Rising Business Costs, Import Price Pressures to Drive Core Inflation in Singapore, Economy News & Top Stories
SINGAPORE – Singapore’s core inflation will continue to rise in the coming quarters amid rising business costs and persistent pressure on import prices, the central bank said in its latest macroeconomic review released on Thursday. October 28.
The Monetary Authority of Singapore (MAS) noted in its biannual review that while corporate cost pressures have been relatively contained so far, they are expected to accelerate next year due to factors such as shrinking government support measures.
As the national economy reopens and private consumption picks up, these accumulated trade costs will be passed on to consumers.
Externally, disruptions to global food production and consumer goods supply chains are likely to take time to subside, he added.
Inflated shipping and delivery costs, as well as material costs, which have weighed on business margins could also be passed on to consumers in the coming year, especially if demand persists.
For example, continued shortages of semiconductor chips for at least a year could keep consumer electronics prices firm, MAS noted.
The ongoing logistical crisis could continue to drive up global food prices, which would lead to increased price inflation for imported food in Singapore in the coming months and higher prices for uncooked food in turn.
Singapore’s central bank tightened monetary policy earlier this month in light of the expected rise in inflation, with the aim of ensuring price stability over the medium term.
The MAS predicts that core inflation – which excludes accommodation and private road transport costs – will drop from 1% to 2% next year. Headline inflation is expected to average between 1.5% and 2.5%.
Core inflation in Singapore increased in the third quarter of 2021 mainly due to external factors such as rising energy and food prices. The rise in labor costs was also reflected in the prices of some consumer services.
In its review, the central bank noted that globally, inflation has grown faster in economies where demand recovery has been stronger, such as the United States and the euro area.
In contrast, the slower recovery in demand in many Asian economies has weakened the pass-through of higher upstream costs to consumers.
Maybank Senior Economist Kim Eng Chua Hak Bin noted that in addition to rising energy and food prices, domestic price pressures are a growing concern.
“The rise in wages and logistics costs is partly passed on to consumers via higher prices,” he said, citing how the food and beverage industry is raising menu prices due to costs, despite challenges from the Covid-19 pandemic and increased restrictions.
Wage pressures can also manifest in health care costs, added Dr Chua.
CIMB Private Banking economist Song Seng Wun noted that external inflationary pressures are expected to persist, as global supply chain disruptions remain a concern and material costs continue to rise.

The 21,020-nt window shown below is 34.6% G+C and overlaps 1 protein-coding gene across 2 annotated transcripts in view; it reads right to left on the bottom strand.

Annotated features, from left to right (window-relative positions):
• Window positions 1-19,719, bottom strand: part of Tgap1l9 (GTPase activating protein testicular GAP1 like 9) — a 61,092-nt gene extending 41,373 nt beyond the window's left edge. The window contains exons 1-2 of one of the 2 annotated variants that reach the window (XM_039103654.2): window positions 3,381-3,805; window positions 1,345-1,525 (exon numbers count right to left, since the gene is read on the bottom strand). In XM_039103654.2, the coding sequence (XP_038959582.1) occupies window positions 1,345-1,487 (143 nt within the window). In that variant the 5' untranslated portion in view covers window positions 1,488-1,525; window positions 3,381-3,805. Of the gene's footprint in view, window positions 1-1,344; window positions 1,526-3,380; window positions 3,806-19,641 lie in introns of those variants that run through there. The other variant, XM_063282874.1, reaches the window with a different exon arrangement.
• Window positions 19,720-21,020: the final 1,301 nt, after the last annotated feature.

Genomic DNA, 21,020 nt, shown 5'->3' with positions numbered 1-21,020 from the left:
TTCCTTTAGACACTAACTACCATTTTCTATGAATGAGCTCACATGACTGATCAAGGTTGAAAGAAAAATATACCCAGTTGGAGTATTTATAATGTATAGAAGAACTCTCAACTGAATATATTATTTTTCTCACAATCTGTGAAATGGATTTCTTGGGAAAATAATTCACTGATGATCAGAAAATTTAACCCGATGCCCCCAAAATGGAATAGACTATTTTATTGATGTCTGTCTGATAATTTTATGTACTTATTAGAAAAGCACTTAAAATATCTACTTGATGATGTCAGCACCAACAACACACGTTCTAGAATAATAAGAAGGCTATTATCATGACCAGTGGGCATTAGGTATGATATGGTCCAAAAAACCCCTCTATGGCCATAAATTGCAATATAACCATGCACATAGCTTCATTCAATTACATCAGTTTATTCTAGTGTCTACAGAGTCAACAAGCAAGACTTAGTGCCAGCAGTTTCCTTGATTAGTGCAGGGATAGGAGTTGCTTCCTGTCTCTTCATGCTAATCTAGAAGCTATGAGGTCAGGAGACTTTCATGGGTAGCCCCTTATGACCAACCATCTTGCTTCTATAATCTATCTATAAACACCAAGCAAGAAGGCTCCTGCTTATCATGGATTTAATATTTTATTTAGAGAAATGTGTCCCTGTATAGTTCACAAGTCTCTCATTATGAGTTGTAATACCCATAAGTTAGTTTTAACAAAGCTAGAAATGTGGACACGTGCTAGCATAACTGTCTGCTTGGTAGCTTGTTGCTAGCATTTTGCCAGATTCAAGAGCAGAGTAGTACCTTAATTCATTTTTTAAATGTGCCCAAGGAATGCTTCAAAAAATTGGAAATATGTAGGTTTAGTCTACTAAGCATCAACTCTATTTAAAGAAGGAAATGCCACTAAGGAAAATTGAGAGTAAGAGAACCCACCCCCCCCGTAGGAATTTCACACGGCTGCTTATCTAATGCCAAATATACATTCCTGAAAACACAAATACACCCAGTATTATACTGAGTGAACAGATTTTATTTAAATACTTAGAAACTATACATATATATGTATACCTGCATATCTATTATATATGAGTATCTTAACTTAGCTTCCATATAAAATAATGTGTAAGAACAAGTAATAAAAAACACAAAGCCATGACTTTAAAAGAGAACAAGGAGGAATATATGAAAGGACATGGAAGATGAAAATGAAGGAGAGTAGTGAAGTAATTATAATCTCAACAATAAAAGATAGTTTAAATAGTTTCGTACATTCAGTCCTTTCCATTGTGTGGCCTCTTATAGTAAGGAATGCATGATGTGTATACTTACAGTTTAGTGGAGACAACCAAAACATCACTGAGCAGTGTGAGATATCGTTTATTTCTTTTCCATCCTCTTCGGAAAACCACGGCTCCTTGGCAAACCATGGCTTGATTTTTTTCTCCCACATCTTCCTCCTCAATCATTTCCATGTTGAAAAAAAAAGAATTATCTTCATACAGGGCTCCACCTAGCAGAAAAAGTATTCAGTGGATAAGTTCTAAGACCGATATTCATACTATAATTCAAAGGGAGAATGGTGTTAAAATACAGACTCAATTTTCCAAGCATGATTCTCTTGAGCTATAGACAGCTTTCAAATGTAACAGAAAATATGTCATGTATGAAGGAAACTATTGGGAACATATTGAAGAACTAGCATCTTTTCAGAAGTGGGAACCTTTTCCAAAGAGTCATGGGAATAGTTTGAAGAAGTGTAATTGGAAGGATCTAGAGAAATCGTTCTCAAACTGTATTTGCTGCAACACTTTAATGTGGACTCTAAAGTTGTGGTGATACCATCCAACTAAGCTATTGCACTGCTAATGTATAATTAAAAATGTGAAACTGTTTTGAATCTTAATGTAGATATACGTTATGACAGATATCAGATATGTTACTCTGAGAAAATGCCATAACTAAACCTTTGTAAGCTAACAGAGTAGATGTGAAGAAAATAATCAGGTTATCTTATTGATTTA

He noted that with demand picking up, persistent constraints on the supply side would mean higher prices are inevitable.
Labor demand will increase in 2022
The MAS also said that Singapore’s labor market recovery remains on track overall, although heightened alert measures to curb Covid-19 infections had temporary moderating effects in the second quarter of the year. .
Demand for resident and non-resident workers is expected to increase in 2022 as the economy grows at a “above trend rate,” he added.
However, he pointed out that the overall level of employment may not return to pre-Covid-19 levels, even by the end of 2022, in part because companies are expected to increase labor productivity and Demographic factors continue to weigh on the growth of the resident workforce. .
The central bank expects resident employment to continue growing in 2022, although it could slow from this year as the resident workforce is absorbed more.
“As the labor market tightens and business and worker confidence recovers alongside steady economic expansion, resident wage growth is expected to strengthen next year,” MAS said.
Non-resident employment is also expected to stabilize and then gradually increase as Singapore gradually shifts towards managing Covid-19 as an endemic standard and vaccination rates in the region improve, allowing more of workers to enter.
But the MAS has also warned that a significant pullback on the way out of the pandemic or weaker-than-expected global growth could slow the pace of Singapore’s labor market recovery.
Government policies aimed at improving the outcomes of the lowest paid Singaporeans – such as extending the graduated wage model to the retail sector and extending the qualifying local wage requirement to all employing companies of foreign workers from September 2022 – will also add slightly to overall wage growth in the economy, MAS said.
He stressed that the demand for labor is likely to continue to increase at a sustained rate in sectors such as information and communications, health and social services, and financial and insurance services. In these sectors, both employment and vacancies have exceeded pre-pandemic levels, suggesting tighter labor market conditions.
Labor costs for non-residents could also be higher in sectors where companies need to retain existing workers, such as construction and manufacturing, the MAS added.